NHr converclon The NH3 convcrslon gives thc amount of NHr convetcd lnto urca dividcd by the total amount of NH3, both expressed hr moles. Also thts paratneter lndlcates how much urea has been formed and thus ls also an lncllcatlon of the chemical equilibrium of the overall teaction, but ls less widely used.

{ous El?
Efo.o F P


2 wtVo urea

conversion -

/ 60

(2 + wto urea

/ 60) + (wt% NH3 I

Soro gF 5 0.65 II


cf. CL

When talking about CO2 and NH convrslon one shor.lld also define if one talks abclut the CO2 and NH3 converslon at equllibrlum conditions or at actual conditons. As the reactlon from carbam?te lnto ureE is a slow reactlon, in a real urea reactor one wlll never reach equilibrium conditions (please refer to Flgure 1). Tlre actual CO2 converslon divided by the CO2 convetslorr at equillbrluot ls typically deflnecl as Fractlon Approach

6 L'



23 0

025 0.50 0,?5 1.0

rnixturq, noUmol

[Qratio h inifil



to Equlllbrum or


LlreaKnCIwHow.trcf rn
I'tr lr f"

f: t|r t

t J

tr ln d

U f:rt'r LJ ft't


' ls.,

\l,rf' pr Q. tl'l

q1r Gr:j

l'tdtJ5rt r U fri



6 tts





P o:e .G 0.36 e ct ff


.E o.ts




E O.a F, ,, I rtr I ur. Ll-r-L-r

-,,, -0.5 0

0.25 050



H20:C0 ratio in

hitial rnixtrrg mol/mol *-

g $

0.60 o,ss

Figure 2: The inl'uence ol

lhe H/ C ratio on the COz convrsion and the NH convarston.

However a ftlll quantltative derscrlptlnn cannot be deriverJ simply from the law of mass actinn. Other, not yet fully understood reactlon mechanlsms probably contribute to the chemlcal equilibrla to a'mlnor extent.

4 0 4.5 5.0 5,5 5,5 { :, zfi 2.5 3.0 3.5 4,0 B ilH,[0ratio in initiat mixture, mot/rnol -.-

oso 5 t,



A hlgher NHy'CO? ratlo (lnereaslng the NH1 concntration) inereases the CO2 converslon. The most sinrple explanation was made by Frelacques, who explalned lt by the laws of mass acflon (the
chemlcal equlllbrlum of the overall recction is pushed to the right slde by N[{3), Lter Otsuka explained lt by assumlng that an excess of NH lorvered the activlty of water present rn the reactlon mlxture. Here wlth actlvlty ls meant the measure of the "effectlve concentrauon" of water in the llguid solutlon. Activlty depends on temperature, pressure and composluon of the rnlxture, among other thlngs. The dlfference between actlvlty and rnole fractlon arlses because molecules in non-ldeal solutions interact wlth each other, elther to attract or to repel each other. The acHvlty of an ion ls particularly lnfluenced by lts sr.lrroundlngs.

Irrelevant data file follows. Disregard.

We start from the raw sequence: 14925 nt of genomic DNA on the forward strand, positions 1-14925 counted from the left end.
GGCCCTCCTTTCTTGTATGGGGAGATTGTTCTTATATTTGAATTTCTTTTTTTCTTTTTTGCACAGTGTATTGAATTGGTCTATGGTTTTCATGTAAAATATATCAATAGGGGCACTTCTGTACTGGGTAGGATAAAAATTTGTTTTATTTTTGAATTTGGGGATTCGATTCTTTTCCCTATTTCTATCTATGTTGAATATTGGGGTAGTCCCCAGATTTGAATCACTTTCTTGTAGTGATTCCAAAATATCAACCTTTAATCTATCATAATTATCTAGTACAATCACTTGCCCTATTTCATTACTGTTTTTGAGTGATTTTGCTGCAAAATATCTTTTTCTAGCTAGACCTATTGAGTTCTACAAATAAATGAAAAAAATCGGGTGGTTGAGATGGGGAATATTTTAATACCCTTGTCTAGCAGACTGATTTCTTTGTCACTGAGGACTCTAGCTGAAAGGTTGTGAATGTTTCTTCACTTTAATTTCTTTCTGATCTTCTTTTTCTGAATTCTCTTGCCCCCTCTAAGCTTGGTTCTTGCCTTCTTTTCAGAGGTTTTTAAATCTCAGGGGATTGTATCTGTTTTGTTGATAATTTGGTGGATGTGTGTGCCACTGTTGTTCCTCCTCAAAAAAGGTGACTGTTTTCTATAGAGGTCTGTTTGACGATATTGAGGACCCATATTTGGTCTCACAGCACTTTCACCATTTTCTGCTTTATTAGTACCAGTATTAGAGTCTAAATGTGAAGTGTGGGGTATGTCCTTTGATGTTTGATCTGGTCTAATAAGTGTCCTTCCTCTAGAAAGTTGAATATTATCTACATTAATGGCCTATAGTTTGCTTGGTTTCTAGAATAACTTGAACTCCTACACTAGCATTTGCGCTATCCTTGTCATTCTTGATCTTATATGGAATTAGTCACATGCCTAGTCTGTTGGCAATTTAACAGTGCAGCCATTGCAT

n 0.r5

E o.4o
o 'E

temperatures below 190-200 oc the concentraton of free co ls very small relaHve ro the concentrations of the remainlng constltuents, 1.e., the dissoclatlon of carbarnate may be neglected. At these condltlons, the conversion to urca is controlled by reaction 9. In this reaction however, NH does not occur expllcltly, so how to explaln the influence of the hlgher N/c raHo? Lernkowltz states that the effect of the excess NH3 must be seen prlrnarily as that of an essengally dlluent and a general rule of thermodynamlc states that a diluent increases the converslon of a reactlon ln whlch the number of rnoles lncreases, so the urea formatlon reacilon ls shlfted to the rtght

E os


Figure 3 shows the relatlon of CO and



at different N/C ratos.

= z,

7.0 2,5 3,0

].5 4.0 tl.s 5.0 5.5 0

NH:[(ratio in initiat mixlure, mol/mot



'\^/hfpfri t'h&x ufrFt3 i"fltj5tf U rnFipr

\futrerre lFlgl t.ri'trri lllUi,fl Ll flttrpt:r

Flgure 3 shows that although the COz conversion increases wlth a hlgher N/C ratlo, the NH3 cgnverslon de?reases. The fact that the NH3 convsrslon decreases can be Slmply explalned by the flct that there ls more lnitial NH3 at a hlgher N/C ratlo.

C.' f9 t-

Why we talk about CO2 convrsion and NH3 converslon 7 ln the tradlflonal urea literature, typiclly the urea coflversion ls expressed as CO2 converslon. Thls is based on the arbltrary cholce of co2 s the key cornponenr. Hlstorlcally, tnls rnay be Ju$lned by the fact that early in the urea processes, COz converslon was rnore lmportant than NHs convrsion. For example ln conventlonal urea plants NHr conversion ls not so lrnportant as these plants have a pure mmnta recycle so unconveed anrrnonla will be recycled back to the synthesls withttut addltlonal water. As lndicated in paragraph 3.1, water reduces the CO2 as well as the NH3 convqrsion, so the water content should bc minlnrized. Thls rneans in urea plants wlth a purc arnmonia recyclc, CO2 converslon ls more lnrportant than NH3 converslon. Typlcally these processes operate therefore at